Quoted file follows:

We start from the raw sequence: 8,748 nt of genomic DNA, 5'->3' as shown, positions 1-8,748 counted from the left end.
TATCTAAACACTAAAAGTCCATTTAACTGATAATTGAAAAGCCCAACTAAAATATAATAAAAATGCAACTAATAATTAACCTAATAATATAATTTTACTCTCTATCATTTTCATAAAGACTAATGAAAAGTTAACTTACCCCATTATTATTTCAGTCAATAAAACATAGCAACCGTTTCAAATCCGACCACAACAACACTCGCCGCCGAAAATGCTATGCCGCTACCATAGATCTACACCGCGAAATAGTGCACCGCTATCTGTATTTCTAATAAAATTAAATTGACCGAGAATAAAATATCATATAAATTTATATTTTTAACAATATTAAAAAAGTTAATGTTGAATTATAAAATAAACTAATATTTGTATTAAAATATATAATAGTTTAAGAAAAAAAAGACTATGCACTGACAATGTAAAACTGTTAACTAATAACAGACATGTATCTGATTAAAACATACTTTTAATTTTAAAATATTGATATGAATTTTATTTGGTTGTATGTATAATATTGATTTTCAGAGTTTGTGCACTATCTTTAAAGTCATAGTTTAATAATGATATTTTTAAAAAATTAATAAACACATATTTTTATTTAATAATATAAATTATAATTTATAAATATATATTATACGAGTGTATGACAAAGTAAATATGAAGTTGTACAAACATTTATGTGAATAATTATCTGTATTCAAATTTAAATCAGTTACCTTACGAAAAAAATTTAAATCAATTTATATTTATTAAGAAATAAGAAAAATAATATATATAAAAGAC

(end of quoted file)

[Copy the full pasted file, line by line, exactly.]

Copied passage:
We start from the raw sequence: 8,748 nt of genomic DNA, 5'->3' as shown, positions 1-8,748 counted from the left end.
TATCTAAACACTAAAAGTCCATTTAACTGATAATTGAAAAGCCCAACTAAAATATAATAAAAATGCAACTAATAATTAACCTAATAATATAATTTTACTCTCTATCATTTTCATAAAGACTAATGAAAAGTTAACTTACCCCATTATTATTTCAGTCAATAAAACATAGCAACCGTTTCAAATCCGACCACAACAACACTCGCCGCCGAAAATGCTATGCCGCTACCATAGATCTACACCGCGAAATAGTGCACCGCTATCTGTATTTCTAATAAAATTAAATTGACCGAGAATAAAATATCATATAAATTTATATTTTTAACAATATTAAAAAAGTTAATGTTGAATTATAAAATAAACTAATATTTGTATTAAAATATATAATAGTTTAAGAAAAAAAAGACTATGCACTGACAATGTAAAACTGTTAACTAATAACAGACATGTATCTGATTAAAACATACTTTTAATTTTAAAATATTGATATGAATTTTATTTGGTTGTATGTATAATATTGATTTTCAGAGTTTGTGCACTATCTTTAAAGTCATAGTTTAATAATGATATTTTTAAAAAATTAATAAACACATATTTTTATTTAATAATATAAATTATAATTTATAAATATATATTATACGAGTGTATGACAAAGTAAATATGAAGTTGTACAAACATTTATGTGAATAATTATCTGTATTCAAATTTAAATCAGTTACCTTACGAAAAAAATTTAAATCAATTTATATTTATTAAGAAATAAGAAAAATAATATATATAAAAGAC